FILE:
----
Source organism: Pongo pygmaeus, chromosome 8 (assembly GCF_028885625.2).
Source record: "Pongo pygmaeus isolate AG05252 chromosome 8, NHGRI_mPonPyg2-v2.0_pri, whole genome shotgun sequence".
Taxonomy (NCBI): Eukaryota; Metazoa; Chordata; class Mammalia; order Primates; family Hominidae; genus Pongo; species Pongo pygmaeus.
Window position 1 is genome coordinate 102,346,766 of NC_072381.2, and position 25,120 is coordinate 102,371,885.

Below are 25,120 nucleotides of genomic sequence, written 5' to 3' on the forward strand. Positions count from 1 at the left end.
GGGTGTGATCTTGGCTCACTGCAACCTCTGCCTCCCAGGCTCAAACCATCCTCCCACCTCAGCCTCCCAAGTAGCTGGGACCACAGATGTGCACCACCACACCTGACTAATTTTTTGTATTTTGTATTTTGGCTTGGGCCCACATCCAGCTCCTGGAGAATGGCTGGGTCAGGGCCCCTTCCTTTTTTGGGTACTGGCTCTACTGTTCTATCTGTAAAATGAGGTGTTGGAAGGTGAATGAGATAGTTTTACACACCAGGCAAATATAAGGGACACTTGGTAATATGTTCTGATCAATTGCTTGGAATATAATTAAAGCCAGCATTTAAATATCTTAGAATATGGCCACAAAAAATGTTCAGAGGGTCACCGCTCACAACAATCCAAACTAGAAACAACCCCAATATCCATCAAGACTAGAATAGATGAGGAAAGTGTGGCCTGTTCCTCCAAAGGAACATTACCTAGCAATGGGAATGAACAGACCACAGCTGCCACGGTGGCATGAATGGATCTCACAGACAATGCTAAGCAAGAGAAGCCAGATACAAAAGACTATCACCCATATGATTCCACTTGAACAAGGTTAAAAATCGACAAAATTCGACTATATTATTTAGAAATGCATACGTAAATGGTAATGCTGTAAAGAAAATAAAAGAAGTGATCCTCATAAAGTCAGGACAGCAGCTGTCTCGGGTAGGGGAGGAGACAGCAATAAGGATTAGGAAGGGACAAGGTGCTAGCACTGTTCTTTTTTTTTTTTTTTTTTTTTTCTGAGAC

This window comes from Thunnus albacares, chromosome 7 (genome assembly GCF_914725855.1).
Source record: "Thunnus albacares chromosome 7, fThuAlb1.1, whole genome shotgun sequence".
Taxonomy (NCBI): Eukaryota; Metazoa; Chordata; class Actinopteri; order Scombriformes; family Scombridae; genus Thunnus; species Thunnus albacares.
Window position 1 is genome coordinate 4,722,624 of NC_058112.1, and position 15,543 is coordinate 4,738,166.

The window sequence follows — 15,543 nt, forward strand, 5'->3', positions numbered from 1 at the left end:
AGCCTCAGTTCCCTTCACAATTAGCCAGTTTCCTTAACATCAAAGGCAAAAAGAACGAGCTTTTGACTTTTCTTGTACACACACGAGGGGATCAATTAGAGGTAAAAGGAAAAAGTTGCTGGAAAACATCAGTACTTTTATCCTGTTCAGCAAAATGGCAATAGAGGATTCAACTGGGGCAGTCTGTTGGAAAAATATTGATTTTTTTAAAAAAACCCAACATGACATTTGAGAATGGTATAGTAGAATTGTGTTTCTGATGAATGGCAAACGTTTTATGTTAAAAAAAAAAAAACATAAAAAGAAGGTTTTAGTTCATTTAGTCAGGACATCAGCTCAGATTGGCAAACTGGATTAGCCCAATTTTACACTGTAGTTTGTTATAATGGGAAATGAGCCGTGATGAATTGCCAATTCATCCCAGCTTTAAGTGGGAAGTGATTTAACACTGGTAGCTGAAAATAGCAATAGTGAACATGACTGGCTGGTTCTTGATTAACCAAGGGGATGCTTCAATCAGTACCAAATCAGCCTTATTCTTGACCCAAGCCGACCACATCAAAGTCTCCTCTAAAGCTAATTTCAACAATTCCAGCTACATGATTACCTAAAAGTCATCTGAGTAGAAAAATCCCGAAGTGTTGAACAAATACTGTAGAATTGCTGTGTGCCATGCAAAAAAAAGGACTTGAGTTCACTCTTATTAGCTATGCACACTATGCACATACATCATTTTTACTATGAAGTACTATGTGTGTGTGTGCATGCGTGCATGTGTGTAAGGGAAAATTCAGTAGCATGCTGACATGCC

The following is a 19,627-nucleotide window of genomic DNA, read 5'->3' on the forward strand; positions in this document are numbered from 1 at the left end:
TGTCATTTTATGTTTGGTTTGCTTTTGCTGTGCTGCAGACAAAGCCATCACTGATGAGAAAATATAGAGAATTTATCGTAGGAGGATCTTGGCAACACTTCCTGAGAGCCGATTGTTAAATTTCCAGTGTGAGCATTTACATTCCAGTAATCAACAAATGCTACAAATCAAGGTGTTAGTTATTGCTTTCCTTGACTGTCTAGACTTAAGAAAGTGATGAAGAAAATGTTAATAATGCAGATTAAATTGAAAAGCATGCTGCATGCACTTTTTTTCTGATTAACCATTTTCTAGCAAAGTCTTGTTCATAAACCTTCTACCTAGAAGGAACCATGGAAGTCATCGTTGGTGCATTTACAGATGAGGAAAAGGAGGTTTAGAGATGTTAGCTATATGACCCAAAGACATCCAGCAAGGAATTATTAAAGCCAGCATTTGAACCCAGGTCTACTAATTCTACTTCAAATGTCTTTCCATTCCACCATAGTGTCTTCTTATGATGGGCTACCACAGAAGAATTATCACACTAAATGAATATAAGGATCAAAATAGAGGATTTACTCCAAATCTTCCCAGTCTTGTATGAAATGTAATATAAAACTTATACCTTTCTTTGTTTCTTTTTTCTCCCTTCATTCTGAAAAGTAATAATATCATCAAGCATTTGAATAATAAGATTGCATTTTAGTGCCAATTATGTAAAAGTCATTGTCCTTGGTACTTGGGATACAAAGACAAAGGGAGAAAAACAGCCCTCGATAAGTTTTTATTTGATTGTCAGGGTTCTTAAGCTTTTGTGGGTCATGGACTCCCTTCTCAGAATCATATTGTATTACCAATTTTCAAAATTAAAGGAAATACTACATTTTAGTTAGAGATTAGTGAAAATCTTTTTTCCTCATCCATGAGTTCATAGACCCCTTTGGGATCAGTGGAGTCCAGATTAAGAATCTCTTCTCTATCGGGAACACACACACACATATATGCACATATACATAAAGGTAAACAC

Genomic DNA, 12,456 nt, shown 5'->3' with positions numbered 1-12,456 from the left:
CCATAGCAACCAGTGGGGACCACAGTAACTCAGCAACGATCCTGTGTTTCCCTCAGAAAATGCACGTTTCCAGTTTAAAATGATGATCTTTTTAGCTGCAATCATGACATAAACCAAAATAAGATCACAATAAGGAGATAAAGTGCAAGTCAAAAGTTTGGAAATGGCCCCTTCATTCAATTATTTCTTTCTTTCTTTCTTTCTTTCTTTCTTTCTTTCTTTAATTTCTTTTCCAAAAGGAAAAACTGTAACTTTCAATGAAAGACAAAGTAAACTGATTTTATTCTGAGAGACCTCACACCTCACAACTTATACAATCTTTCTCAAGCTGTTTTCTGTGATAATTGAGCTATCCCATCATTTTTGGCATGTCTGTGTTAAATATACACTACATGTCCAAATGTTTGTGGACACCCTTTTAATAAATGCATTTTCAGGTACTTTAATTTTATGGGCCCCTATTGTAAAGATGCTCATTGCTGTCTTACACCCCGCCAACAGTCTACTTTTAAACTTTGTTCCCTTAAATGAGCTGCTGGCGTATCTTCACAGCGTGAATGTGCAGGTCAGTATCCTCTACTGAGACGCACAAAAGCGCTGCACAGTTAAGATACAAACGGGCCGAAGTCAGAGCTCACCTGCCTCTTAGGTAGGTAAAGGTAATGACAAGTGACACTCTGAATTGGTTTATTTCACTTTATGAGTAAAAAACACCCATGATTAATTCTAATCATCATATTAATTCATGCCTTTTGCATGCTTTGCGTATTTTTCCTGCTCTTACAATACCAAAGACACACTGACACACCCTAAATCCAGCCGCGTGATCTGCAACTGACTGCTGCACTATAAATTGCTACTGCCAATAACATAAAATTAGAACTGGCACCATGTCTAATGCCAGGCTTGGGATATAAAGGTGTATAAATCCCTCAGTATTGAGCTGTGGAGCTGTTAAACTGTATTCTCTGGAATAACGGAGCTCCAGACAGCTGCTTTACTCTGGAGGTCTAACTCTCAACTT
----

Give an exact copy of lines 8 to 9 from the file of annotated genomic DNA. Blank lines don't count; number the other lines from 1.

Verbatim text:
Source record: "Thunnus albacares chromosome 7, fThuAlb1.1, whole genome shotgun sequence".
Taxonomy (NCBI): Eukaryota; Metazoa; Chordata; class Actinopteri; order Scombriformes; family Scombridae; genus Thunnus; species Thunnus albacares.